SCOTUS Curtails Third-Party Releases, Prospectively Derails Mass Tort Chapter 11 Plans

By: Christopher F. Graham and Michael Ingrassia
Financial Restructuring and Bankruptcy Alert

In perhaps the most significant Supreme Court bankruptcy ruling since Stern v. Marshall, the Supreme Court today—by a 5-4 majority—overruled the Second Circuit’s approval of the Purdue Pharma Chapter 11 plan and its controversial nonconsensual third-party releases of non-debtors–most notably members of the Sackler family, which owned the bankrupt drug company and profited from the widespread sale of opioids. Harrington v. Purdue Pharma L.P., 603 U.S. __ (2024). Today’s ruling not only resolves a circuit split around the permissible scope of third-party releases in Chapter 11 plans, but also vindicates the United States Trustee’s decades-long crusade to rein in such releases.  

Justice Gorsuch penned the 5-4 opinion which was joined by Justices Jackson, Barrett, Thomas and Kagan–an unusual combination. Justice Kavanaugh offered a passionate dissent on the premise that many people will receive nothing from the opioid (and similar mass torts) if Chapter 11 plans cannot readily accommodate such claims and make payments on them relatively quickly.

As Justice Kavanaugh despairingly noted about the grim opioid victim situation: “[s]o for the victims and other creditors [of Purdue] to have any hope of meaningful recovery, Purdue’s bankruptcy estate needed more funds.  Where to find those funds? The Sacklers' assets were the answer.” Id. at 29 (Kavanaugh, J., dissenting). The Justice also noted that “more than 95 percent approved of the plan” of the victims and creditors that voted. Id.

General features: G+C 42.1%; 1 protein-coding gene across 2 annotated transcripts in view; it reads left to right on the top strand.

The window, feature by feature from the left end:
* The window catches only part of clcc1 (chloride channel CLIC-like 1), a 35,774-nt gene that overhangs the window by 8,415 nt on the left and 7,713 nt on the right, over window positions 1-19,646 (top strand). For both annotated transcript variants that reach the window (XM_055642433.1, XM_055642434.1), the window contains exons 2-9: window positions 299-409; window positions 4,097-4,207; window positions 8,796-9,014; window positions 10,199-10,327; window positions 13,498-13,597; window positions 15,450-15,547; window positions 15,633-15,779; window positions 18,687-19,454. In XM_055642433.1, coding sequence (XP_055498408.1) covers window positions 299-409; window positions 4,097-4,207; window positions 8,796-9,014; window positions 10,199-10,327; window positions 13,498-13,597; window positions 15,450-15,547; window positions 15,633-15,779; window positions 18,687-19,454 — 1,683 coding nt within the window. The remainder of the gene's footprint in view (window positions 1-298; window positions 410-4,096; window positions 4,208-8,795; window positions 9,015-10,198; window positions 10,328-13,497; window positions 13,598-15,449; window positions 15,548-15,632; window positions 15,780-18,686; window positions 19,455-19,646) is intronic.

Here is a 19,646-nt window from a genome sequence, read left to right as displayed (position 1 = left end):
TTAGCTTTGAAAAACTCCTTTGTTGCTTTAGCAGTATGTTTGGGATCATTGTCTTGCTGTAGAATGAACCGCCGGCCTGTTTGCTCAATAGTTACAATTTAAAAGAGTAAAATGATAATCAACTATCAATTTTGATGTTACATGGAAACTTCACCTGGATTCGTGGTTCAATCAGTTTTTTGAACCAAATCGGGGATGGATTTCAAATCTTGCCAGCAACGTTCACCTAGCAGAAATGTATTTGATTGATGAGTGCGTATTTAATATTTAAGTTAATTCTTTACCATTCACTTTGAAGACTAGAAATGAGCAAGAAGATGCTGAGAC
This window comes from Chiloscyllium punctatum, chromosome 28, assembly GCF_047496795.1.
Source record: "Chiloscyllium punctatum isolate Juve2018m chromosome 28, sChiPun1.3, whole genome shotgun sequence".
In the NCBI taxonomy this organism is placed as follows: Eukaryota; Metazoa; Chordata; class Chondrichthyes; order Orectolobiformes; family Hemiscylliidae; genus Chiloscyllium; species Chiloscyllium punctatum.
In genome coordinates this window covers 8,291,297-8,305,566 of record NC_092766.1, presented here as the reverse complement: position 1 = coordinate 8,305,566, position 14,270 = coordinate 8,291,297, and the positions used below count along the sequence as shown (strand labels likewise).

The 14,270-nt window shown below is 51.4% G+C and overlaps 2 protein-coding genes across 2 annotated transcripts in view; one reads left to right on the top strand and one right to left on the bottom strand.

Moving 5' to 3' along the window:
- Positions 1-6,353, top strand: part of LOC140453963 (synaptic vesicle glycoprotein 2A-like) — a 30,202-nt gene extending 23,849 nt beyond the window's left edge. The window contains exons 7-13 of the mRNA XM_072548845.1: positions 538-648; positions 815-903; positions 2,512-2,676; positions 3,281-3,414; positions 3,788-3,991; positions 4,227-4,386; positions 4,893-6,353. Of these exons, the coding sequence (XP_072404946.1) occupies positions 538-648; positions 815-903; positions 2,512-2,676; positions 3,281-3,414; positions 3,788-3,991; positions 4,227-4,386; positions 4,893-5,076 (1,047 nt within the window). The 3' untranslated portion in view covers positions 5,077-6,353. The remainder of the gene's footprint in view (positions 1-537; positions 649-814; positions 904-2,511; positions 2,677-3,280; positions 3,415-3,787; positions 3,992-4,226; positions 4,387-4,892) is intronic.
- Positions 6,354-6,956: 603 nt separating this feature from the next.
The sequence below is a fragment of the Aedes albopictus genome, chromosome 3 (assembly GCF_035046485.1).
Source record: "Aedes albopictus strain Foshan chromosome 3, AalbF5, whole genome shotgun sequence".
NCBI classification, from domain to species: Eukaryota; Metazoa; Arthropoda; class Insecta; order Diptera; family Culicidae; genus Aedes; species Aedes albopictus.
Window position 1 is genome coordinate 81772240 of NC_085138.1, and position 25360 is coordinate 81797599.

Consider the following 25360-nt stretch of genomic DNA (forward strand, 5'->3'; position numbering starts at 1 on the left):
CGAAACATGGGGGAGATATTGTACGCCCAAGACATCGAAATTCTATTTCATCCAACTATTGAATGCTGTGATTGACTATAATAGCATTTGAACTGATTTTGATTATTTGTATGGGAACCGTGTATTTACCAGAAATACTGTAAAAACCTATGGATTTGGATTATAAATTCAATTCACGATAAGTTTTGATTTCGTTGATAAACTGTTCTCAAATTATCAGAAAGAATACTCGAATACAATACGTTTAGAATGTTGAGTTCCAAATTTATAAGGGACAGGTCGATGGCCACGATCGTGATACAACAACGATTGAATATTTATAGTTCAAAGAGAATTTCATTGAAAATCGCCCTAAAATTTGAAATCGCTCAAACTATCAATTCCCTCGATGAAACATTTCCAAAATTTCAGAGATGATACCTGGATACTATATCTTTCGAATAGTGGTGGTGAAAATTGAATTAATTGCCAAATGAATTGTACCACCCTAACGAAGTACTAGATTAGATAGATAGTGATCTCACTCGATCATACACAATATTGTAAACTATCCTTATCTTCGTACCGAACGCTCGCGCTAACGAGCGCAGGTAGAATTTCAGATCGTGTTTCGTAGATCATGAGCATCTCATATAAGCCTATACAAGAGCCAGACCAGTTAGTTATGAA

The Court held that “[t]he bankruptcy code does not authorize a release and injunction that, as part of a plan of reorganization under Chapter 11, effectively seek to discharge claims against a non-debtor without the consent of affected claimants.” The nonconsensual releases at issue in the plan of reorganization, were given in exchange for the Sackler family’s $6 billion payment to the bankruptcy estate. In striking down the releases, the Court’s decision could expose the Sackler family to potential personal liability exposure for their role in the opioid crisis.

The Court specifically limited the reach of its decision, intending it to apply prospectively while leaving open the question of how its ruling would impact other cases where nonconsensual third-party releases were court-approved. See Lujan Claimants et al. v. Boy Scouts of America et al, Case No. 23A741 (Supreme Court declining to stay implementation of the Boy Scouts of America’s (“BSA”) confirmed Chapter 11 plan pending appeal per the requests of survivor claimants who wanted the ability to assert claims outside the plan’s contours.) Specifically, the Court provided that “because [Purdue Pharma] involves only a stayed reorganization plan, the Court does not address whether its reading of the bankruptcy code would justify unwinding reorganization plans that have already become effective and been substantially consummated.”

Previously, the United States Bankruptcy Court for the Southern District of New York approved a Chapter 11 plan that included the nonconsensual third-party releases. In re Purdue Pharma, L.P., 633 B.R. 53 (Bankr. S.D.N.Y. 2021). The District Court for the Southern District of New York reversed that decision, holding that such releases were impermissible under the Bankruptcy Code. In re Purdue Pharma, L.P., 635 B.R. 26 (S.D.N.Y. 2021). Ultimately, the Second Circuit Court of Appeals reversed the District Court decision, holding that such nonconsensual third-party releases were permissible. In re Purdue Pharma L.P., 69 F.4th 45 (2d. Cir. 2023).

For more information, contact Christopher F. Graham, Partner at or 212.714.3066; or Michael Ingrassia, Associate at or 302.467.4503. Or you may reach out to another member of our Financial Restructuring and Bankruptcy Practice.

This correspondence should not be construed as legal advice or legal opinion on any specific facts or circumstances. The contents are intended for general informational purposes only and you are urged to consult a lawyer concerning your own situation and legal questions.


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